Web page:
France, which had raised the ire of many nations by going ahead with its underground nuclear testing programme from September
last, may have to face some
more music. Reportedly, the
atomic tests were
not all that safe as
the French had vociferously
proclaimed. Radioactive elements -iodine
131, cesium and tritium - are
said to have
leaked into the
Pacific Ocean as a
consequence of the
tests near Mururoa Atoll in the
South Pacific. French officials,
however, insist that
the quantities leaked
were so small that they posed no
threat to the environment. Greenpeace,
the international environmental
group, seized upon the disclosure
and demanded that France "fully
disclose the contamination data and
immediately stop all further nuclear tests." Protests
from other countries
like Japan to come clean on the
The international pressure seems to have aided the beleaguered French nation to come to a decision about its nuclear programme. After months of facing diplomatic ostracism for having carried out the tests, it finally announced an early halt to the testing. The French move was proclaimed in a broadcast by President Jacques Chirac on January 29 at Paris.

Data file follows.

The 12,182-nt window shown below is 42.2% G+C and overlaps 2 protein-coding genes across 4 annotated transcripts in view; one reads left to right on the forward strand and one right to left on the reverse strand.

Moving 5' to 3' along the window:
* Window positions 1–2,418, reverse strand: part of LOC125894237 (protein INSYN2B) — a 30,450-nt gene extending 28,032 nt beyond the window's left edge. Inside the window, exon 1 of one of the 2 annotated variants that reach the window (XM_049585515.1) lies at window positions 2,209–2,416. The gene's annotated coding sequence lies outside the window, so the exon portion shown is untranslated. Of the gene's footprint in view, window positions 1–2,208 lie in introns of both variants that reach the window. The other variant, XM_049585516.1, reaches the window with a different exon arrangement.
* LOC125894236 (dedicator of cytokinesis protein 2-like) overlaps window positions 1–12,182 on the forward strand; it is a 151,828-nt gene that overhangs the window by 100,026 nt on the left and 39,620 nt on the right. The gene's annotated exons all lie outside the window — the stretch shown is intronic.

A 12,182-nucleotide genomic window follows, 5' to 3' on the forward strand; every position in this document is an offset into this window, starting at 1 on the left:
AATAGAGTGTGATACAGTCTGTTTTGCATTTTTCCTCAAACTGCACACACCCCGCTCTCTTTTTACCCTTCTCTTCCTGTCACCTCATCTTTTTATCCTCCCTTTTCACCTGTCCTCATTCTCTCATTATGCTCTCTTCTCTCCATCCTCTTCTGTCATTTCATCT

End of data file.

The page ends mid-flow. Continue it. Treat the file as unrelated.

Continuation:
The resumption of the final series of tests by France broke a three year international moratorium on nuclear testing. it had only China as an ally in activating tests of weapons of mass destruction. Defending his decision to continue the tests, Chirac said that though nuclear wespotiry may cause fear, "in an always dangerous world, it acts for us as a weapon of dissausion, a weapon in the service of peace." Meanwhile, China said that it would not halt its underground nuclear blasts until a global test ban treaty comes into effect. Said Chen fan, a foreign ministry spokesperson on January 30, "China has conducted a very limited number of nuclear tests and things will continue to remain that way.
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